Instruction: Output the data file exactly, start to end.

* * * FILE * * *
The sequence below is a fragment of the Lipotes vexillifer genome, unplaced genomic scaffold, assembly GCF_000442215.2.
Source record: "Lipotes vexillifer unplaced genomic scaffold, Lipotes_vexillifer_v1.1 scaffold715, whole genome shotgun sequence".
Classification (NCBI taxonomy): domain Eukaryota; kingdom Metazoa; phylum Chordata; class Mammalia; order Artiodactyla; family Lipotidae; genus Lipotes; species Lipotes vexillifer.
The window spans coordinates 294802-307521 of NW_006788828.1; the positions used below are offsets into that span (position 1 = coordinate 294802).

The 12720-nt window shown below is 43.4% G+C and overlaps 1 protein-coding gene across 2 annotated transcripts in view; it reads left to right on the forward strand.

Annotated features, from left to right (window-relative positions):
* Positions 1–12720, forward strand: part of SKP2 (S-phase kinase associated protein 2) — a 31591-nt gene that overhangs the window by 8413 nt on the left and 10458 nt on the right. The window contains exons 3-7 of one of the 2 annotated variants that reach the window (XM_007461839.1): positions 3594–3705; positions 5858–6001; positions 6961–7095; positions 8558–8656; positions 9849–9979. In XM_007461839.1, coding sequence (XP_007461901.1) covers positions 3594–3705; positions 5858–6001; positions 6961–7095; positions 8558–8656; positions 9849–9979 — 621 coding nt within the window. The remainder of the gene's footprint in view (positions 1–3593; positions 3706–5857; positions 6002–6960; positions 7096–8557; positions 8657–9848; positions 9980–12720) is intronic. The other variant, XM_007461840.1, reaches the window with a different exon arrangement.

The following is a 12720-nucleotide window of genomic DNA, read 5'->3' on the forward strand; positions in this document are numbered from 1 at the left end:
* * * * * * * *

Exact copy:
The sequence below is a fragment of the Lipotes vexillifer genome, unplaced genomic scaffold, assembly GCF_000442215.2.
Source record: "Lipotes vexillifer unplaced genomic scaffold, Lipotes_vexillifer_v1.1 scaffold715, whole genome shotgun sequence".
Classification (NCBI taxonomy): domain Eukaryota; kingdom Metazoa; phylum Chordata; class Mammalia; order Artiodactyla; family Lipotidae; genus Lipotes; species Lipotes vexillifer.
The window spans coordinates 294802-307521 of NW_006788828.1; the positions used below are offsets into that span (position 1 = coordinate 294802).

The 12720-nt window shown below is 43.4% G+C and overlaps 1 protein-coding gene across 2 annotated transcripts in view; it reads left to right on the forward strand.

Annotated features, from left to right (window-relative positions):
* Positions 1–12720, forward strand: part of SKP2 (S-phase kinase associated protein 2) — a 31591-nt gene that overhangs the window by 8413 nt on the left and 10458 nt on the right. The window contains exons 3-7 of one of the 2 annotated variants that reach the window (XM_007461839.1): positions 3594–3705; positions 5858–6001; positions 6961–7095; positions 8558–8656; positions 9849–9979. In XM_007461839.1, coding sequence (XP_007461901.1) covers positions 3594–3705; positions 5858–6001; positions 6961–7095; positions 8558–8656; positions 9849–9979 — 621 coding nt within the window. The remainder of the gene's footprint in view (positions 1–3593; positions 3706–5857; positions 6002–6960; positions 7096–8557; positions 8657–9848; positions 9980–12720) is intronic. The other variant, XM_007461840.1, reaches the window with a different exon arrangement.

The following is a 12720-nucleotide window of genomic DNA, read 5'->3' on the forward strand; positions in this document are numbered from 1 at the left end: